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Water everywhere in Boracay except where it's needed-taps.

From flooding to water shortage.

Boracay residents and business owners were grappling with this paradox just shortly after the world famous resort island suffered its worst flooding and was now suffering from the effects of a busted water pipe.

At least 4,300, or two-thirds of 6,300 consumers, relying for clean water on the Boracay Island Water Co. (BIWC) were now suffering from insufficient, or in extreme cases, the absence of water. Most were residents of Balabag and Yapak villages.

Among the villages, only Manoc-Manoc has full supply of water, according to Blanca Eunicia Aldaba, BIWC business operations chief.

Restored today

Aldaba said the supply of water for the entire island was expected to be fully restored today when repairs and tests had been completed.

Strong flood currents at the height of Tropical Storm 'Urduja' (international name: Kai-tak) severed parts of a 400-millimeter pipe in the village of Sambiray in Malay town, Aklan. It carries water from BIWC's treatment plant to Boracay.

BIWC draws water from Nabaoy River in mainland Malay.

The utility had resorted to deploying tankers to deliver water to areas suffering from either insufficient or zero water.

Delivery

BIWC was a joint venture of Manila Water and the Tourism Infrastructure and Enterprise Zone Authority (Tieza) under a 25-year concession which started in 2009.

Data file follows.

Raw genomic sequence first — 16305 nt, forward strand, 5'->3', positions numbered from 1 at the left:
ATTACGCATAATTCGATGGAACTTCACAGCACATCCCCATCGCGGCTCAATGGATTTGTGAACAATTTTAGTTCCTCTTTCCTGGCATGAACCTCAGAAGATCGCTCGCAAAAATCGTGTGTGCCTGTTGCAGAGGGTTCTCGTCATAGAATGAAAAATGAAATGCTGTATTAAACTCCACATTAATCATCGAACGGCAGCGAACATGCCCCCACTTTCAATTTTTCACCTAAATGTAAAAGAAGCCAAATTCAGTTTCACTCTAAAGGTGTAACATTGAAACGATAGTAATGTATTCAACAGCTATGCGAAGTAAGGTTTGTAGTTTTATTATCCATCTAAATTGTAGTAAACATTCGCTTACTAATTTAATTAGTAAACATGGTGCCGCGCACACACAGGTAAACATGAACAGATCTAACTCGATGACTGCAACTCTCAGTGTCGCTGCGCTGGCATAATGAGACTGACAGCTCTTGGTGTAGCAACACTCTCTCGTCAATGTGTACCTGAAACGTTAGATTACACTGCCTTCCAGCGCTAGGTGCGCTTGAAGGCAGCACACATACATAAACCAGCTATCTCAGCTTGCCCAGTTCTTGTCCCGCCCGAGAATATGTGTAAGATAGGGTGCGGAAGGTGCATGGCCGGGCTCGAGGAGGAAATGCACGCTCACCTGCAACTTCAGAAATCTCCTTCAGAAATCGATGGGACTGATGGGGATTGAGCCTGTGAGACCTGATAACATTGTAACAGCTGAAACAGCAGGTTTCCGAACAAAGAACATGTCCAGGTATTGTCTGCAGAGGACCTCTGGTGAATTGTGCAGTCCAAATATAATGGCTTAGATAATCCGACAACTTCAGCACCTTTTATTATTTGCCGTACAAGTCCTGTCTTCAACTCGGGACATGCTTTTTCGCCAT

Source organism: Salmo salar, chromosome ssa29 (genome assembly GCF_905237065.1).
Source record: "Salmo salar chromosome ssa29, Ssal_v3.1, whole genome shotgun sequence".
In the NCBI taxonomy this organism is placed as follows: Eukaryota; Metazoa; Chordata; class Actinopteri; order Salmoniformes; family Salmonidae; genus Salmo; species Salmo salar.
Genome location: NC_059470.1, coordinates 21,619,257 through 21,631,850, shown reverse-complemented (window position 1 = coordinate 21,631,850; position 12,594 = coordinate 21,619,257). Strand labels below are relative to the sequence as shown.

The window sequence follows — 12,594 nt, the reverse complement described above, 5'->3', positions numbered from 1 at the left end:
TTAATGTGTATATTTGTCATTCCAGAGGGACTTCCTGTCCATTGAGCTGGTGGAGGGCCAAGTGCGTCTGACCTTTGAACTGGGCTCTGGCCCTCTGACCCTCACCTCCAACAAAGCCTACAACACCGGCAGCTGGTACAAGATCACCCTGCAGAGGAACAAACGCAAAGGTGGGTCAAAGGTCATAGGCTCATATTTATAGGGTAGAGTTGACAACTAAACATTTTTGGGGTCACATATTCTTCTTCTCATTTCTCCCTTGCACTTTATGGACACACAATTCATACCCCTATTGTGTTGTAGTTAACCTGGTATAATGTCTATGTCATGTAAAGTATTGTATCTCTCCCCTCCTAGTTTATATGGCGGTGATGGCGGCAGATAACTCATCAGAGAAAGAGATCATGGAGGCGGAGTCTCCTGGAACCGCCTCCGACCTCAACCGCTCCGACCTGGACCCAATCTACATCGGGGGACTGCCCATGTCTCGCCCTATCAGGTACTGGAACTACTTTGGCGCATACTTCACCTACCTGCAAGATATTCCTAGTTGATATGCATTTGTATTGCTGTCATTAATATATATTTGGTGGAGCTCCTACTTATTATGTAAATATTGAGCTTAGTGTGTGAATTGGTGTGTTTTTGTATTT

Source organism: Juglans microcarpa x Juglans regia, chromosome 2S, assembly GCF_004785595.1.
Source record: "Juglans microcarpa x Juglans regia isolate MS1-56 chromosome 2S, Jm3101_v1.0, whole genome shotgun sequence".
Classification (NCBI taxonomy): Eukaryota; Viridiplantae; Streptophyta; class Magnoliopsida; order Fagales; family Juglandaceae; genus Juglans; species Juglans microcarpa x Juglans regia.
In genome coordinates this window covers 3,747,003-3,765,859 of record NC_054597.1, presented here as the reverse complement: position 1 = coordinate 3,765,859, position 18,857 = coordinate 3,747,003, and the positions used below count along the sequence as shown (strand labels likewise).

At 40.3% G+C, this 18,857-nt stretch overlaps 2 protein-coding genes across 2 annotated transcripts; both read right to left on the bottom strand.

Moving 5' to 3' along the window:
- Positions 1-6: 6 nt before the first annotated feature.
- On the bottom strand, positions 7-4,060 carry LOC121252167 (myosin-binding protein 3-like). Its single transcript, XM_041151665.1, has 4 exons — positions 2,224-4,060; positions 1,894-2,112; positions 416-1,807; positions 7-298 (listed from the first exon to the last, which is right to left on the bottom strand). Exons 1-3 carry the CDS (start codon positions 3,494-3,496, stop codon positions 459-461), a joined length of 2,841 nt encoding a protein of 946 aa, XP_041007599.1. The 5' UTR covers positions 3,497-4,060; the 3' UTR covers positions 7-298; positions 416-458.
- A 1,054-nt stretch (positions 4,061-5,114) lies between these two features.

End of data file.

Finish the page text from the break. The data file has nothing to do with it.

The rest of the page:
Manila Water has an 80-percent controlling stake in BIWC while Tieza has a 20-percent share.

Aldaba said water is delivered to hotels, resorts and restaurants with water cisterns and other storage systems. In residential areas, water tanks deliver supply in designated areas to consumers with water containers.

Repair of the damaged water system was expected to be completed today but Aldaba said BIWC needed to conduct tests first on water quality.

Water supply from the mainland was cut off at the height of the storm when water coming from Nabaoy River became turbid.

Rains spawned by Urduja flooded at least 90 percent of roads on the 1,032-hectare island on Sunday.

Thousands of tourists were also stranded after boat trips between Malay and Boracay were canceled.

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Publication:Philippines Daily Inquirer (Makati City, Philippines)
Date:Dec 22, 2017
Words:405
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